Operation Silent Night involved a coalition of local, state and federal law enforcement officers who conducted 69 searches at various locations throughout Northern California. Officers arrested 25 defendants on federal charges. In addition, local officials arrested more than 10 individuals on state charges. The investigation, led by the FBI, the California Department of Corrections and Rehabilitation, and the Woodland Police Department, focused on coordinated criminal activity that centered in Yolo County but extended to other Northern California counties and prisons.
Three Stockton residents were charged with unlawful dealing in firearms in February 2018. One defendant allegedly sold 50 firearms, including machine guns, stolen firearms, firearms with obliterated serial numbers, and assault rifles manufactured from unfinished lower receivers with no serial numbers. At the time of his arrest, he possessed one handgun, eight machineguns, and five machine gun-conversion devices. Another allegedly manufactured and sold approximately 15 assault rifles. The third defendant allegedly sold eight firearms, including five assault rifles manufactured from unfinished lower receivers with no serial numbers. None of the defendants is licensed to deal in firearms.
A Grass Valley man was sentenced to five years in prison for unlawful manufacturing and dealing in firearms. He contacted a firearms vendor on the dark web seeking to sell AR-15-style “ghost” guns. Firearms without serial numbers are sometimes referred to as ghost guns. The firearms vendor was in fact an undercover agent. He manufactured and sold eight AR‑15‑style firearms without serial numbers to the undercover agent in exchange for payment in bitcoin.
A Vallejo man was sentenced to five years in prison for being a felon in possession a firearm. On July 26, 2017, officers executed a search warrant at Andrews’ home in Vallejo and at a hotel in Fairfield where. When officers arrived at the hotel parking lot, they confronted the defendant, who discarded a .40‑caliber semi-automatic handgun under a car. The gun was loaded with 12 rounds of ammunition, including seven rounds of hollow point ammunition. The defendant could not lawfully possess firearms because he has previously been convicted of felony offenses, including a January 2016 conviction in Solano County for assault with a firearm on a police officer.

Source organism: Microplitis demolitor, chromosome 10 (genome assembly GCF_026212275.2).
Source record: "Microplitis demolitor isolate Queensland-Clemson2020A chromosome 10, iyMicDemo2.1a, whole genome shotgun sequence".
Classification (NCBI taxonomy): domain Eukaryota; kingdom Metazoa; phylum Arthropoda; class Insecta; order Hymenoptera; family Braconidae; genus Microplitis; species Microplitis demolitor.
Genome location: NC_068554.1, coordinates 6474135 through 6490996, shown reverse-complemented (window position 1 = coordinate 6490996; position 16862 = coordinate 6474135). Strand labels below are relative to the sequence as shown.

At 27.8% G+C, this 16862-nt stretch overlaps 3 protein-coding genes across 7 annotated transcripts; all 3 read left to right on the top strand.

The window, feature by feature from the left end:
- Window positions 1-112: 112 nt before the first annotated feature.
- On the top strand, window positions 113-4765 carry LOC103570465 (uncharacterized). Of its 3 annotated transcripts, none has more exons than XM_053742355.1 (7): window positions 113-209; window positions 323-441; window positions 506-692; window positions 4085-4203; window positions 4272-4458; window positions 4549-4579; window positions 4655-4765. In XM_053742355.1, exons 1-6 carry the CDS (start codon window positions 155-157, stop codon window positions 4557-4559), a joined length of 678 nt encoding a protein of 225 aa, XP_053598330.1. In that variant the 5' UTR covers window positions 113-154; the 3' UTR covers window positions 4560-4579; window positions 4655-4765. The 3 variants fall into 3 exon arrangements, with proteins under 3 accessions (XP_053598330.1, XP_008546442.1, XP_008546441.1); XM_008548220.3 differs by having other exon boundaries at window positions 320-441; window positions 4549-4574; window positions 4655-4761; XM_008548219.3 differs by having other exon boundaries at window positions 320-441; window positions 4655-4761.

Improvements to Community Safety
- The FBI’s official crime data for 2017 reflects that, after two consecutive, historic increases in violent crime, in the first year of the Trump Administration the nationwide violent crime rate began to decline. The nationwide violent crime rate decreased by approximately 1 percent in 2017, while the nationwide homicide rate decreased by nearly 1.5 percent.
- The preliminary information we have for 2018 gives us reason for optimism that our efforts are continuing to pay off. Public data from 60 major cities, including Sacramento and Fresno, show that violent crime was down by nearly 5 percent in those cities in the first six months of 2018 compared to the same period a year ago.
These enforcement actions and partnerships are part of Project Safe Neighborhoods (PSN), a program bringing together all levels of law enforcement and the communities they serve to reduce violent crime and make our neighborhoods safer for everyone. Attorney General Jeff Sessions reinvigorated PSN in 2017 as part of the Department’s renewed focus on targeting violent criminals, directing all U.S. Attorney’s Offices to work in partnership with federal, state, local, and tribal law enforcement and the local community to develop effective, locally based strategies to reduce violent crime. Learn more about Project Safe Neighborhoods.